Saturday 21 September 2019

'Island of stability' Jim Mattis to step down as US defence secretary

Defence Secretary Jim Mattis with President Trump (Manuel Balce Ceneta/AP)
Defence Secretary Jim Mattis with President Trump (Manuel Balce Ceneta/AP)
US defense secretary James Mattis (AP Photo/Jacquelyn Martin, File)
Jim Mattis (AP Photo/Manuel Balce Ceneta)
Jim Mattis (AP)
Defence Secretary Jim Mattis (Susan Walsh/AP)
Part of Defence Secretary Jim Mattis’s resignation letter to Donald Trump (Jon Elswick/AP)

Zeke Miller and Lolita Baldor

US defence secretary Jim Mattis is stepping down from his post, President Donald Trump has announced.

It comes after Mr Trump overruled his advice against pulling troops out of Syria and pressed forward on discussions to withdraw forces from Afghanistan.

Mr Mattis will leave by the end of February after two tumultuous years struggling to soften and moderate the president's hardline and sometimes sharply changing policies.

He told Mr Trump in a letter that he was leaving because "you have a right to have a secretary of defence whose views are better aligned with yours".

Mr Trump said in a tweet the defence secretary was retiring.

The announcement came a day after Mr Trump surprised US allies and members of Congress by announcing the withdrawal of all troops from Syria, while he continues to consider shrinking the American deployment in Afghanistan.

Mr Trump's decision to pull troops out of Syria has been sharply criticised for abandoning America's Kurdish allies, who may well face a Turkish assault once US troops leave, and had been staunchly opposed by the Pentagon.

Mr Mattis, in his resignation letter, emphasised the importance of standing up for US allies.

"While the US remains the indispensable nation in the free world, we cannot protect our interests or serve that role effectively without maintaining strong alliances and showing respect to those allies," Mr Mattis wrote.

His departure was quickly lamented by foreign policy hands on both sides of the aisle.

Last year, Republican senator Bob Corker - a frequent critic of the president - said Mr Mattis, along with White House chief of staff John Kelly and then-secretary of state Rex Tillerson, were helping "separate our country from chaos."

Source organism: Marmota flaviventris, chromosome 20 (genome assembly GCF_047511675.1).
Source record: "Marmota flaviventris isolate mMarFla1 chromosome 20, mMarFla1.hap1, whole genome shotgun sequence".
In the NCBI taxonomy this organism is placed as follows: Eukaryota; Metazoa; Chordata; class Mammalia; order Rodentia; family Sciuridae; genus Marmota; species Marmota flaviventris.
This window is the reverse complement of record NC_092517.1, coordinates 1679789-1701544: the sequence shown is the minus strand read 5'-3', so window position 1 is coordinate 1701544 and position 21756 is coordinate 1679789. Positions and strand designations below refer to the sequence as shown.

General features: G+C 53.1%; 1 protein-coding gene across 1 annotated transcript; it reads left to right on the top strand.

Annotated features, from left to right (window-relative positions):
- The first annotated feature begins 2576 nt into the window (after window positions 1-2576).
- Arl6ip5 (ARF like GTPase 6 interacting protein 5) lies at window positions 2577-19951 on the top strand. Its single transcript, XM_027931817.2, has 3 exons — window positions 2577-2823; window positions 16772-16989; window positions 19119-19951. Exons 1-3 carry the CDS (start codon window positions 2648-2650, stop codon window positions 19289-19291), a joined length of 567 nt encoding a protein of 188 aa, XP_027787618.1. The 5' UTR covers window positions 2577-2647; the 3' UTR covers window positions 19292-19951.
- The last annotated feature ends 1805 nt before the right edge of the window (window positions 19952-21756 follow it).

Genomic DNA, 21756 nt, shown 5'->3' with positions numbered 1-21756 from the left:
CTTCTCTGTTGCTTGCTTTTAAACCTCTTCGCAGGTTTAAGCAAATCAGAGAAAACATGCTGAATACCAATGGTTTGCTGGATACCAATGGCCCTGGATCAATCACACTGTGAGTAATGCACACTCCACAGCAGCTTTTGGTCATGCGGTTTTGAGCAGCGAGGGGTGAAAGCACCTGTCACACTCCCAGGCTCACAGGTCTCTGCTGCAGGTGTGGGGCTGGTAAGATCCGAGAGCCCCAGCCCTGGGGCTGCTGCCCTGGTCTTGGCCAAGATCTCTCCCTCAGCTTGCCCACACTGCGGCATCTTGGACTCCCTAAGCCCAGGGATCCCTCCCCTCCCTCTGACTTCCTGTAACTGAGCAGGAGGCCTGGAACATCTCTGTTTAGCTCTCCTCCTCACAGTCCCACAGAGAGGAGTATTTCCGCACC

Mr Tillerson was fired early this year and Mr Kelly is to leave the White House in the coming days.

"This is scary," Senate intelligence committee vice-chairman Mark Warner said on Twitter.

"Secretary Mattis has been an island of stability amidst the chaos of the Trump administration."

Mr Mattis's departure has long been rumoured but officials close to him had insisted the battle-hardened, retired marine would hang on.

A White House official said Mr Mattis informed Mr Trump of his decision to leave the administration on Thursday afternoon.

Mr Trump said a replacement would be chosen soon.

At the start of the Trump administration, the president had gushed about his respect for Mr Mattis, repeatedly calling him "Mad Dog", despite Mr Mattis's own public insistence that the moniker was never his.

Instead, his nickname for years was CHAOS, which stood for "Colonel Has An Outstanding Suggestion," and reflected Mattis' more cerebral nature.

The two quickly clashed on major policy decisions.

During his first conversations with Mr Trump about the Pentagon job, Mr Mattis made it clear he disagreed with his new boss in two areas.

He said torture does not work, despite Mr Trump's assertion during the campaign that it did, and he voiced staunch support for traditional US international alliances, including Nato, which the president repeatedly criticised.

PA Media

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